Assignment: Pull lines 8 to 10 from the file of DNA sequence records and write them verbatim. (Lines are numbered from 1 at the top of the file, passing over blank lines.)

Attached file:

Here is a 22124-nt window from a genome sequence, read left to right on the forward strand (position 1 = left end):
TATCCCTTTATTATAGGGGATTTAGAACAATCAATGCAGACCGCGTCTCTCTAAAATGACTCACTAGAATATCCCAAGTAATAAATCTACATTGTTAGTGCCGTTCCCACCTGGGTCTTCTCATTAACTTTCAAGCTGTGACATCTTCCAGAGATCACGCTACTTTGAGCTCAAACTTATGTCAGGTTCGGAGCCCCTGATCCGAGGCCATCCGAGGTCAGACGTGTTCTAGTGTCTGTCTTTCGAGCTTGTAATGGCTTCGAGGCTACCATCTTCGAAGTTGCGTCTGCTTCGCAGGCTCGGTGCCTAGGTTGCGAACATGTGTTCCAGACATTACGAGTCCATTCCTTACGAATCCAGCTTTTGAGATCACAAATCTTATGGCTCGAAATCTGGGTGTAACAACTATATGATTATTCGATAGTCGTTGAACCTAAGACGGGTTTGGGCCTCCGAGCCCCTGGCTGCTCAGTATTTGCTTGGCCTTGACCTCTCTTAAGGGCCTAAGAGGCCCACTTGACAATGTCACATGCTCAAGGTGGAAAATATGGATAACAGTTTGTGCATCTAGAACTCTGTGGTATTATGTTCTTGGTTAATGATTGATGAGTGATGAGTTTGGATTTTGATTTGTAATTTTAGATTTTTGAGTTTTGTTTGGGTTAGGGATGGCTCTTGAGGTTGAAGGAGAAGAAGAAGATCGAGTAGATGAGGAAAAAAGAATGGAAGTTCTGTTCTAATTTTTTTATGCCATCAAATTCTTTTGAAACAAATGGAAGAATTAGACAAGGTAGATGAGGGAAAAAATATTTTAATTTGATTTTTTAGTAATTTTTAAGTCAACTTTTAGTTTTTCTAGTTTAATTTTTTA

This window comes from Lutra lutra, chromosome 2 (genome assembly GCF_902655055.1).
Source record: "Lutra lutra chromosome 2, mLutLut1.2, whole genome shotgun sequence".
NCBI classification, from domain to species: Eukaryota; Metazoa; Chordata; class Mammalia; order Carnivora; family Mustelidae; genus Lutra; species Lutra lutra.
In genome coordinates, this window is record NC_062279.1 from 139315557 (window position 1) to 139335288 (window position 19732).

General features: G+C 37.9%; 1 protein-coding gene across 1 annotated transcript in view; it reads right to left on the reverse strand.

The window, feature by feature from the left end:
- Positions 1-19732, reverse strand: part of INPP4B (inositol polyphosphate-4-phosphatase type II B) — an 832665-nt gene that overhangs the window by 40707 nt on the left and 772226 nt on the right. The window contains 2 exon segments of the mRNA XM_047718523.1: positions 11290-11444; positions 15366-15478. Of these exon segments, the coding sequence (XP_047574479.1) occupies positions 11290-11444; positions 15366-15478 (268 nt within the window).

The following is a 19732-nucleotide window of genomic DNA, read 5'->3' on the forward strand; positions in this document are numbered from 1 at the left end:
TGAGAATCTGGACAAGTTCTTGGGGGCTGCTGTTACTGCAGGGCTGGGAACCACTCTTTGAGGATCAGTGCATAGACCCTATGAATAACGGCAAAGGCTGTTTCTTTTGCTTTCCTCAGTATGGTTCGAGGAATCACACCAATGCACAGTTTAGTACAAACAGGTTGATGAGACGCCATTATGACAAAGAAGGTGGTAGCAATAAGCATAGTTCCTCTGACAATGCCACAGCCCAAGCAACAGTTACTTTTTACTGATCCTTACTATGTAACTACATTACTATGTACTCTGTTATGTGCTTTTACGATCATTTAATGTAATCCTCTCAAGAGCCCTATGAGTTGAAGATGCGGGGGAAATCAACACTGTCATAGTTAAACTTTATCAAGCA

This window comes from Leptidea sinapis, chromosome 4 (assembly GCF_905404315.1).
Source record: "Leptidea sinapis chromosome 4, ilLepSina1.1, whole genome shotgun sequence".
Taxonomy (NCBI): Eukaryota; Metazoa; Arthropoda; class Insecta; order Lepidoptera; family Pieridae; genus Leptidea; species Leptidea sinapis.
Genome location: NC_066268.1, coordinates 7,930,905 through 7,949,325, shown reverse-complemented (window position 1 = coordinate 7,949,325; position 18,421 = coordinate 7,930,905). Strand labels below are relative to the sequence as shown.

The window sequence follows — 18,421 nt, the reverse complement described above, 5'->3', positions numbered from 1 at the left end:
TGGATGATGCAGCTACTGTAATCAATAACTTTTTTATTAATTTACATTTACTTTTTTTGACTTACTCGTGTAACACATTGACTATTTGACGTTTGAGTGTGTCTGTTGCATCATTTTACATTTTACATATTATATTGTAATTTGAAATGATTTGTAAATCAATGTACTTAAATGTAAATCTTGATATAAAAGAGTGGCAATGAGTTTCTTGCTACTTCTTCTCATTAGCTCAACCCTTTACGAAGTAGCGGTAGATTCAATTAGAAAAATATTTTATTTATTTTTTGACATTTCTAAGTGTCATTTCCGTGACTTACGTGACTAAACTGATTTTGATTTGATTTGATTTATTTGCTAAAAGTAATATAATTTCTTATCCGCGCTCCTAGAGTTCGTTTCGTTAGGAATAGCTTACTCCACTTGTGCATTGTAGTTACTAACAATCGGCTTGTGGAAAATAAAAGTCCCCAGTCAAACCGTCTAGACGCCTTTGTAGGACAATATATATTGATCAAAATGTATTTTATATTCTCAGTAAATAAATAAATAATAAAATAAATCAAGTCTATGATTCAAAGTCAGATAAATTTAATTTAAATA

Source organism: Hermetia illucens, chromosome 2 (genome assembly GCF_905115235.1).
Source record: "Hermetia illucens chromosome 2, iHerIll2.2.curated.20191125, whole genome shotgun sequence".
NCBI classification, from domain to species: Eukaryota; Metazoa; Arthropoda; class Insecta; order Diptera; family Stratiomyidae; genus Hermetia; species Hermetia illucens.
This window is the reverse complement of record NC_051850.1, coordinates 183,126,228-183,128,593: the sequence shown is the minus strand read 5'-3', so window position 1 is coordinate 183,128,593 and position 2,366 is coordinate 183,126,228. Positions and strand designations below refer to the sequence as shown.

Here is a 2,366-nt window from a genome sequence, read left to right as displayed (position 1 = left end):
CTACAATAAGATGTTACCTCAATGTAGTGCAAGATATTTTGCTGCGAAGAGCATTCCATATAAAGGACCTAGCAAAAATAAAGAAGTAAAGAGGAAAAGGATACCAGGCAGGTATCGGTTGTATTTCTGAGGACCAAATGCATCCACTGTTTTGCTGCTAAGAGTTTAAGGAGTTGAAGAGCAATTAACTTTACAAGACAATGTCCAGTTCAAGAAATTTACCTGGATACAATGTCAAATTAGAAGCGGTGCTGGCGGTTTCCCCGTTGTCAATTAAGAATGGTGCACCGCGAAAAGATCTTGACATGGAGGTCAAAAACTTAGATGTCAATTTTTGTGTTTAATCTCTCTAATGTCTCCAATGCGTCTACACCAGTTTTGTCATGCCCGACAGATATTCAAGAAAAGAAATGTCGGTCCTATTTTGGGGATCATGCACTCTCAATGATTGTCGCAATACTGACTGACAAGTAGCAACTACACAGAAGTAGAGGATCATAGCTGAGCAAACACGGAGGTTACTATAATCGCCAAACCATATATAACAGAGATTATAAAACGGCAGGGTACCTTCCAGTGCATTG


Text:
The window, feature by feature from the left end:
- Positions 1-19732, reverse strand: part of INPP4B (inositol polyphosphate-4-phosphatase type II B) — an 832665-nt gene that overhangs the window by 40707 nt on the left and 772226 nt on the right. The window contains 2 exon segments of the mRNA XM_047718523.1: positions 11290-11444; positions 15366-15478. Of these exon segments, the coding sequence (XP_047574479.1) occupies positions 11290-11444; positions 15366-15478 (268 nt within the window).

The following is a 19732-nucleotide window of genomic DNA, read 5'->3' on the forward strand; positions in this document are numbered from 1 at the left end: